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New study reveals additive effects of chemicals in food

Source:Ringier Food Release Date:2015-03-24 657
Food & Beverage
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The findings of Denmark’s four-year research could improve food chemical cocktail risk assessment
 processed foods © Lukasz Bartczak | Dreamstime.comEVEN small doses of chemicals in food can have significant negative effects if they are present together, according to a new study by the National Food Institute of the Technical University of Denmark.
The recently completed, four-year research, the largest such project in Denmark, establishes the additive effect of two or more chemicals appearing together in food. The study also enables the prediction of chemical cocktails effects using information from single chemicals. 
The findings try to address concerns stemming from the traditional way of assessing the potential harmful effects of chemicals, which only takes the individual chemicals into account and does not factor in the possible effects of the chemicals being present at the same time. Knowing that substances can amplify each other’s effects such that the combined effect is greater than that of individual chemicals exacerbates this concern. 
The research project used a risk assessment toolbox that takes into account the cocktail effects of chemicals. The toolbox contains a computer program and a step-by-step procedure for assessing and calculating the risk of cocktail effects. With toxicological data on chemical contaminants generally lacking, several of the tools are specially designed to generate more knowledge about the harmful effects of chemicals.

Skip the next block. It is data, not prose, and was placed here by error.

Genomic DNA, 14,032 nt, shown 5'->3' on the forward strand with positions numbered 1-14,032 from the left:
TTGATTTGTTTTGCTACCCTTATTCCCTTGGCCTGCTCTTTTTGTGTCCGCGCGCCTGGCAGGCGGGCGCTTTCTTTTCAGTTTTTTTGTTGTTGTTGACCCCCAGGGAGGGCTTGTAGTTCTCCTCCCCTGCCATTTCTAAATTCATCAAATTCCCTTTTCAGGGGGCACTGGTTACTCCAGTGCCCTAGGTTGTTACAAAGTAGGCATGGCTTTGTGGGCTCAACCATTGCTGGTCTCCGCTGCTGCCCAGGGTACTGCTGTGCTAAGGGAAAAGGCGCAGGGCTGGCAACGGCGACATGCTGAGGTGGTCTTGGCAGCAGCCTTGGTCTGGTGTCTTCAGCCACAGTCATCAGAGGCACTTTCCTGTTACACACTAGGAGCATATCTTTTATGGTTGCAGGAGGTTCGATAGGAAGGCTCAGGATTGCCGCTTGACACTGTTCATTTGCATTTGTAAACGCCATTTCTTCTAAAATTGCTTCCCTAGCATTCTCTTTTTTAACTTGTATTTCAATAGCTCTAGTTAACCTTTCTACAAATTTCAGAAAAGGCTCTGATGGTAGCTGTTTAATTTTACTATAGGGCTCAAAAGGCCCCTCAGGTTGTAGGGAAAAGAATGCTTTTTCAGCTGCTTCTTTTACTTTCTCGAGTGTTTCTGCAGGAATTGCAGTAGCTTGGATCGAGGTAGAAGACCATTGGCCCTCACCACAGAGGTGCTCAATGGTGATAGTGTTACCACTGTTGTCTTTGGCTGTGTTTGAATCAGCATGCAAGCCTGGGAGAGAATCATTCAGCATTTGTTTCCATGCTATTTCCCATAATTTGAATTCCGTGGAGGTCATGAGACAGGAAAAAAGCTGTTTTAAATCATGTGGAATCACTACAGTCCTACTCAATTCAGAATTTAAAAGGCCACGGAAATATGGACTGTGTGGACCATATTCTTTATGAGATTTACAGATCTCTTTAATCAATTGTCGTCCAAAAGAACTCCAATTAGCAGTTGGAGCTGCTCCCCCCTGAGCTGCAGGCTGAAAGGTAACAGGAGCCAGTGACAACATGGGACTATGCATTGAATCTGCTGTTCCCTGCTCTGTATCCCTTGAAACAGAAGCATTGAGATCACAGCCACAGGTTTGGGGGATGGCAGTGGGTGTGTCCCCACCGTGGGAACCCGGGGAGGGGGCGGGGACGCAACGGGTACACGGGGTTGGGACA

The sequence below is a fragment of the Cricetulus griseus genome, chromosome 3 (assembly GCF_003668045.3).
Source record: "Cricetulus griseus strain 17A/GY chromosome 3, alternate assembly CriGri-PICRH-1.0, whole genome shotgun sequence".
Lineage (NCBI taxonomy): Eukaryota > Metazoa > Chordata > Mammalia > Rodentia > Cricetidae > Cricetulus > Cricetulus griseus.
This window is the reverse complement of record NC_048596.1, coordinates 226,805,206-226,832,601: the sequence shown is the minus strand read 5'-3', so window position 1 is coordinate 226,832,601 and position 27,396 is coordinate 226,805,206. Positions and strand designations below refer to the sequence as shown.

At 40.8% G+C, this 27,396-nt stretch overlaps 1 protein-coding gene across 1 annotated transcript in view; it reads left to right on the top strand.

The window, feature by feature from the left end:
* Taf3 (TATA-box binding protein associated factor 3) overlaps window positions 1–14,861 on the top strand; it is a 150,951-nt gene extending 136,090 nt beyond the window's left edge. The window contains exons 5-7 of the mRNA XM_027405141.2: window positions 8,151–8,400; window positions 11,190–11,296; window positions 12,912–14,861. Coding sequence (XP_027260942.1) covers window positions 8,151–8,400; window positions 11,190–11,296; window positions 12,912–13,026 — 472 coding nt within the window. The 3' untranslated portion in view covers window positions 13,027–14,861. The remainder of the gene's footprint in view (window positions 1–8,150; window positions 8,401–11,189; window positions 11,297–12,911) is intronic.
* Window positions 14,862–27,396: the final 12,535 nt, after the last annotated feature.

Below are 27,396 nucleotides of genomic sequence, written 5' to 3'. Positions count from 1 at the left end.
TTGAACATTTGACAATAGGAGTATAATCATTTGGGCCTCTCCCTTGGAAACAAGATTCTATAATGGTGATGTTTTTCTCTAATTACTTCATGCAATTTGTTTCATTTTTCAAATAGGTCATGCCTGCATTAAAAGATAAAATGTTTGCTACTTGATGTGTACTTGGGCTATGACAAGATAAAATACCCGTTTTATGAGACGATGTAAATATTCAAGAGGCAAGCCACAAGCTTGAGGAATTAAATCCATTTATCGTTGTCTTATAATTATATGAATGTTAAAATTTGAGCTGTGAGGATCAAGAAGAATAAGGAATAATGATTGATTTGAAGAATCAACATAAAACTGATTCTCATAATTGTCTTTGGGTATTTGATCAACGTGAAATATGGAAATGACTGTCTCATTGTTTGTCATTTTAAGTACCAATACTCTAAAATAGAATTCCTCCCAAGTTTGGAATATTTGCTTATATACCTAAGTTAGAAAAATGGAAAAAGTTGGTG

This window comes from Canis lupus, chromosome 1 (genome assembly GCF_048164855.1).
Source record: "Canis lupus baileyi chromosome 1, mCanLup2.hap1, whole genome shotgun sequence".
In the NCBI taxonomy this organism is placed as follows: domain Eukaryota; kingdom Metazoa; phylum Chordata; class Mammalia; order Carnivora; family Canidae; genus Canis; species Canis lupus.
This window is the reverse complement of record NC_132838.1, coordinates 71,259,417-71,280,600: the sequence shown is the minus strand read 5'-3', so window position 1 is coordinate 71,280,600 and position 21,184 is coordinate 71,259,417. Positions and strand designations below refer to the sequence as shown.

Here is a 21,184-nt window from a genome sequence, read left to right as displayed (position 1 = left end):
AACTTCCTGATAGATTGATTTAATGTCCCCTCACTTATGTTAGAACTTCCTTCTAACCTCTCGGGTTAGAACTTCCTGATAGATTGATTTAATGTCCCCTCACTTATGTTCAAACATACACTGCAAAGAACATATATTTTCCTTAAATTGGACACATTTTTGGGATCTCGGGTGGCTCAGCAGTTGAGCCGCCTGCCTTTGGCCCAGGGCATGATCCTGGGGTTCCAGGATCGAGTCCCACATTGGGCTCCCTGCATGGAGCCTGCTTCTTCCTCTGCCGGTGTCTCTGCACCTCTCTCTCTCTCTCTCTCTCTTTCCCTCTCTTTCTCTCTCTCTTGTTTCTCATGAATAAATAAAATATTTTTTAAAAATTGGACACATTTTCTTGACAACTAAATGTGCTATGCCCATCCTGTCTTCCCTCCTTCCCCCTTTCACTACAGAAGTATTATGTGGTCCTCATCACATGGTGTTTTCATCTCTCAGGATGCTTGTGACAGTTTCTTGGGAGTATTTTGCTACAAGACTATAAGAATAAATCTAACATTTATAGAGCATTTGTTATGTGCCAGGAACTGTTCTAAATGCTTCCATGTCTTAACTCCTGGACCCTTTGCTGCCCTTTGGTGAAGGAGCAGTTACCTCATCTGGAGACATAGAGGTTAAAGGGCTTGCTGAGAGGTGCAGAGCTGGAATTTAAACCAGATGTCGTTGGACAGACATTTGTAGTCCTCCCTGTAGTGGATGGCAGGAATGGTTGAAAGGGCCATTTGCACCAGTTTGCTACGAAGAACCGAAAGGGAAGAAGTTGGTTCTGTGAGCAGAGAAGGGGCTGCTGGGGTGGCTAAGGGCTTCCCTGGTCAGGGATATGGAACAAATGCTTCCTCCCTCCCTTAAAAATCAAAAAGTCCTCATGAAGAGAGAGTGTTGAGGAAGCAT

A research team developed a mathematical model to reliably calculate the cocktail effect of chemical mixtures using the established or estimated effect and dose of single chemicals. More comprehensive and robust data on the harmful effects of chemicals yields more reliable calculation. Calculations adopting this method suggest the chemical exposure for Danes may be harmful to overall health, particularly for groups with the highest exposure.
According to Professor Anne Marie Vinggaard of the National Food Institute, “Our research shows that indeed, little strokes fell great oaks also when it comes to chemical exposure. Going forward this insight has a profound impact on the way we should assess the risk posed by chemicals we are exposed to through the foods we eat.”
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